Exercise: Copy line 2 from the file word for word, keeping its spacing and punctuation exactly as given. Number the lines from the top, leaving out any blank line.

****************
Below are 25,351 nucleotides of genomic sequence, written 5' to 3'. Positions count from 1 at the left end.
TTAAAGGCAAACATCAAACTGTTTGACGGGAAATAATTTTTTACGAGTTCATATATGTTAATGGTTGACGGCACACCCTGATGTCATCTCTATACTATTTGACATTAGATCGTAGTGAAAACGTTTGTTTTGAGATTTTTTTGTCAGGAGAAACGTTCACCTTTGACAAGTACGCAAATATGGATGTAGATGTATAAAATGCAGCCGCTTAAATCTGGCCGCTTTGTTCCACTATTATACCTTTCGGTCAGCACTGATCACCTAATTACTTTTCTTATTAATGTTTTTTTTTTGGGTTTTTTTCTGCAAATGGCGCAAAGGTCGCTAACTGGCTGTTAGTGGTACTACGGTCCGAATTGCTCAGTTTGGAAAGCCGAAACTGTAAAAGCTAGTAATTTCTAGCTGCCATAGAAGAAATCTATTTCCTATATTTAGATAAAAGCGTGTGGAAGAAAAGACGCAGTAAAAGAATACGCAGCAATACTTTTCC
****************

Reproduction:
TTAAAGGCAAACATCAAACTGTTTGACGGGAAATAATTTTTTACGAGTTCATATATGTTAATGGTTGACGGCACACCCTGATGTCATCTCTATACTATTTGACATTAGATCGTAGTGAAAACGTTTGTTTTGAGATTTTTTTGTCAGGAGAAACGTTCACCTTTGACAAGTACGCAAATATGGATGTAGATGTATAAAATGCAGCCGCTTAAATCTGGCCGCTTTGTTCCACTATTATACCTTTCGGTCAGCACTGATCACCTAATTACTTTTCTTATTAATGTTTTTTTTTTGGGTTTTTTTCTGCAAATGGCGCAAAGGTCGCTAACTGGCTGTTAGTGGTACTACGGTCCGAATTGCTCAGTTTGGAAAGCCGAAACTGTAAAAGCTAGTAATTTCTAGCTGCCATAGAAGAAATCTATTTCCTATATTTAGATAAAAGCGTGTGGAAGAAAAGACGCAGTAAAAGAATACGCAGCAATACTTTTCC